A final correction was applied for cells of “extreme” elevation. Namely, when the elevation of a cell differed from the regional mean value by more than 100 m, its surface temperature was corrected by 0.01 Kelvin per meter, reflecting the dry-adiabatic cooling rate of the air.

The WREVAP model is based on the complementary relationship [4] which performs the worst in the cold winter months [8, 14, 15], thus the resulting WREVAP-obtained winter ET rates become the most uncertain. A yet unpublished study by the present author, involving the Republican River basin, indicated that inclusion of the winter ET rates of WREVAP improved the mean annual ET estimates in comparison with water balance derived [3, 12] data. Other studies [1, 16] also indicated that WREVAP somewhat overestimates ET rates in the Nebraska Sand Hills region even without inclusion of the winter months. Finally, a water balance based [3, 12] verification of the current ET estimates indicated that the WREVAP-provided winter ET rates are necessary in the most humid eastern, south-eastern part of the state. Based on these comparisons, the WREVAP winter months were fully included in the mean annual ET rates [besides the wettest part of the state, defined by (P_{sm} – ET_{WREVAP}) > 50 mm] for the Republican River basin, and for areas where the mean monthly daytime maximum temperature values exceeded 5 ºC. The latter area almost fully covers the Republican River basin, plus the south and south-western part of the panhandle region. P_{sm} designates the spatially smoothed precipitation values of PRISM, applying a 30-by-30-cell window, to filter out the unrealistic grainy structure of the PRISM precipitation field (Figure 5) due probably to its spatial interpolation method. No winter ET rates were included in the mean annual ET values wherever (P_{sm} – ET_{WREVAP}) < 10 mm; and a 50% reduction of the WREVAP winter ET rates were used for areas where [10 mm < (P_{sm} – ET_{WREVAP}) < 50 mm] held true.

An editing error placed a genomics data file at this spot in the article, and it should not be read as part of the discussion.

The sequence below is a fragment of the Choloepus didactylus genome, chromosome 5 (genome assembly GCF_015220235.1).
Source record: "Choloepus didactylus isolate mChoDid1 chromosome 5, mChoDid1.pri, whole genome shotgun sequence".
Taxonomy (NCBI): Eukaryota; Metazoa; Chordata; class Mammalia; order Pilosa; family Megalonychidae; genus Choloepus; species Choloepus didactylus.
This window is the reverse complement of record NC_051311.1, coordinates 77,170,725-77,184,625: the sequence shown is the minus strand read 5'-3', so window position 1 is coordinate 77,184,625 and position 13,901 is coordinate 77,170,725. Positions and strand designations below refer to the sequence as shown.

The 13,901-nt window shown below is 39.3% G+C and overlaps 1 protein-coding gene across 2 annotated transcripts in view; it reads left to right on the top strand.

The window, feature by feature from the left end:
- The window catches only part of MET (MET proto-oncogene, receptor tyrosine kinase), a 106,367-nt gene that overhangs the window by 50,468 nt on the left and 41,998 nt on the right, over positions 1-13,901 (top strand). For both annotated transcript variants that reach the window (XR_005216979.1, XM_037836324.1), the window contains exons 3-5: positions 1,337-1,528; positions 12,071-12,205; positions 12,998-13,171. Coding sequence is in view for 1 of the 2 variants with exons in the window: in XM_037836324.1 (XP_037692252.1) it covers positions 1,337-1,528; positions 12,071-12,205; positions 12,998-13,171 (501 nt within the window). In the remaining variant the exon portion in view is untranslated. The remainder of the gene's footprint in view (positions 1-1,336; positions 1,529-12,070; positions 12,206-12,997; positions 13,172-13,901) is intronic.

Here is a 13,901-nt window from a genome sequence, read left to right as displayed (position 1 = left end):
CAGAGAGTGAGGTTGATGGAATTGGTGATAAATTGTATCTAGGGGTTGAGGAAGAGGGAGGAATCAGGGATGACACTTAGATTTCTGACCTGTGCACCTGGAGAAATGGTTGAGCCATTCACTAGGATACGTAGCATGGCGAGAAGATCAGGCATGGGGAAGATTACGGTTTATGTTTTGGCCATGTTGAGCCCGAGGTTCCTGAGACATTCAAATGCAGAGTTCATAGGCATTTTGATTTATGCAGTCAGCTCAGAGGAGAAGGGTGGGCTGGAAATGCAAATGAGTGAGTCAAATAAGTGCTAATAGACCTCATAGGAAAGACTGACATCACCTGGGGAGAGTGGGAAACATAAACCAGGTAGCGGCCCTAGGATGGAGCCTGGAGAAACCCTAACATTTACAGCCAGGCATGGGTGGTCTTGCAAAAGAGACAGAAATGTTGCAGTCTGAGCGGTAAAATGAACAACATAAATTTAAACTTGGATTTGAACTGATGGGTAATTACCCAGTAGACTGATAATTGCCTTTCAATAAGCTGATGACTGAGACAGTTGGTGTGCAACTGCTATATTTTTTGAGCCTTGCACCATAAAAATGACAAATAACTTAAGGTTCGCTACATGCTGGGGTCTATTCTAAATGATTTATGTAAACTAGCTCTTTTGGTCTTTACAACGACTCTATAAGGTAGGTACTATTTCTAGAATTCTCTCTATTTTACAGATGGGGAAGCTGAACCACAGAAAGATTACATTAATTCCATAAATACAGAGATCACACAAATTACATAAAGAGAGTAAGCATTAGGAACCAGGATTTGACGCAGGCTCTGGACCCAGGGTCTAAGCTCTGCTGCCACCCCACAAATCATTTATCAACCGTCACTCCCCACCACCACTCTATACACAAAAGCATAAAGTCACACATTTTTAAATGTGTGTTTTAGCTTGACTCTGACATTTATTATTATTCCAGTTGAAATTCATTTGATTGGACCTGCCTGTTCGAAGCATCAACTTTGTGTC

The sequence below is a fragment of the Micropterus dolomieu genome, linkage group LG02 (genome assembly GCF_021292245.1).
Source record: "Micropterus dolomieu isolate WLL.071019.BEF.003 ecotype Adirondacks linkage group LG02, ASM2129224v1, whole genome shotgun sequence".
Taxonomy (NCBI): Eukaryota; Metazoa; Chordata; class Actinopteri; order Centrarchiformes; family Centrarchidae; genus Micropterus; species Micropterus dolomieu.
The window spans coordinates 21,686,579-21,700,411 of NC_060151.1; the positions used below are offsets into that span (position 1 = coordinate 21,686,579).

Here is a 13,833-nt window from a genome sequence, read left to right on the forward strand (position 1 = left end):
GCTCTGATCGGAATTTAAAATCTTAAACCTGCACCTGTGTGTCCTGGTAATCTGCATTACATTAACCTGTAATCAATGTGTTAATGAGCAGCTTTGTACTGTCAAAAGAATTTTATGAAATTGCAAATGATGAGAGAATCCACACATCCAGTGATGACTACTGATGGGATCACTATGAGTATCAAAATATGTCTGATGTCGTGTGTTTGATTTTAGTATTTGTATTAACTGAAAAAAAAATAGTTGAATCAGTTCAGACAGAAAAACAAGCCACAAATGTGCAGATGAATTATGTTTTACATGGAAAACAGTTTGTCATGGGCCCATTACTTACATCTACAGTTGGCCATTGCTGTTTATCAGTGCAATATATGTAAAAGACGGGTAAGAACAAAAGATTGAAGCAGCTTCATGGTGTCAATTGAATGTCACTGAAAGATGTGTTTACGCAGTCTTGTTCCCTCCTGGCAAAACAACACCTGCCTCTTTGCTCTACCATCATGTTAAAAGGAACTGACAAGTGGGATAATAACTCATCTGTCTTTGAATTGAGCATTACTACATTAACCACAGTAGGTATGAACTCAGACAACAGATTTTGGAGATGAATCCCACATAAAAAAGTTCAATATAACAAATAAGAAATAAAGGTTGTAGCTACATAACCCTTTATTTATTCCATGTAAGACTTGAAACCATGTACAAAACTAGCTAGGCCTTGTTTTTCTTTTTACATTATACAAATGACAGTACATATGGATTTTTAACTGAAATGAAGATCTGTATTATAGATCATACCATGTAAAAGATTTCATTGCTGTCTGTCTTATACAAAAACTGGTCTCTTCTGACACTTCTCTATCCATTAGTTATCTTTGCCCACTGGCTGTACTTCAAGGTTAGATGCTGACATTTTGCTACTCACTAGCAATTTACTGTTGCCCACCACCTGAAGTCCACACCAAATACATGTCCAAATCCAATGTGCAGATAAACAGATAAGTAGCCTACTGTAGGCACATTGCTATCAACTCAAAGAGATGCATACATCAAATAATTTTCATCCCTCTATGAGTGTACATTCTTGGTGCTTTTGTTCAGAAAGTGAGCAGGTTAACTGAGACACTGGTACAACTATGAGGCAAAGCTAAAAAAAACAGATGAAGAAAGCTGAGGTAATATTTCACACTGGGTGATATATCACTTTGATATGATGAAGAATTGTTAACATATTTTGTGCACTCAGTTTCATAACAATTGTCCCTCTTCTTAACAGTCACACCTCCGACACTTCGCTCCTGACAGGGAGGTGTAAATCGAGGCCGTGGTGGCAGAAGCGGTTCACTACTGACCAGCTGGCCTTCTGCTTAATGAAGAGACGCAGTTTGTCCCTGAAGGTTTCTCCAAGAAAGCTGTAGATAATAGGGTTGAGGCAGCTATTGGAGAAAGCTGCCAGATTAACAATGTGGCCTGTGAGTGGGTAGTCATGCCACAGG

## 3. Results and conclusion

The mean annual ET rates across Nebraska are displayed in Figure 6. By and large, ET follows the distribution of precipitation, as expected. Most of the ET values are between 250-500 mm in the panhandle, around

500-650 mm in the middle of the state and near 650 mm in the eastern portion of it. Locally, however, there are large differences due to land use and land cover variance. The sizeable reservoirs (McConaughy, Lewis and Clarke, Harlan County, Swanson, Calamus, etc.) large enough to fully accommodate a MODIS cell, display the largest ET rates, around 1000 mm annually. The reservoirs/lakes are followed by the wider rivers (i.e., Platte, Missouri, Loups, Elkhorn, and partly the Republican) and their valleys in ET rates. The reason, beside the presence of the open water surface, is in the relatively small distance to the groundwater table in these river valleys, enabling the root system of the vegetation to tap into it, plus in the accompanying large-scale irrigation within the valleys. The river valleys on the ET scale are followed by areas of intensive irrigation, reaching 750 mm a year. The driest regions, with the smallest rate of ET in eastern Nebraska are the urban areas of Omaha and Lincoln (Figure 1), where the built in surfaces enhance surface runoff. The eastern outline of the Sand Hills is clearly visible, as well as the sandy areas (the elongated green-colored features) between the Loup and the Platte Rivers. The sandy soil, due to its large porosity favors deep percolation of the water often out of reach of the vegetation.

Figure 7 depicts the monthly ET rates from January through December. In July and August the irrigated plots in south-central Nebraska can evaporate as intensively as the open water surfaces. Even in September, when most of the produce has been harvested, the soil through its enhanced moisture due to summer irrigation, evaporates more than the surrounding, non-irrigated land. In November the distribution of ET rates becomes zonal and follows the precipitation distribution.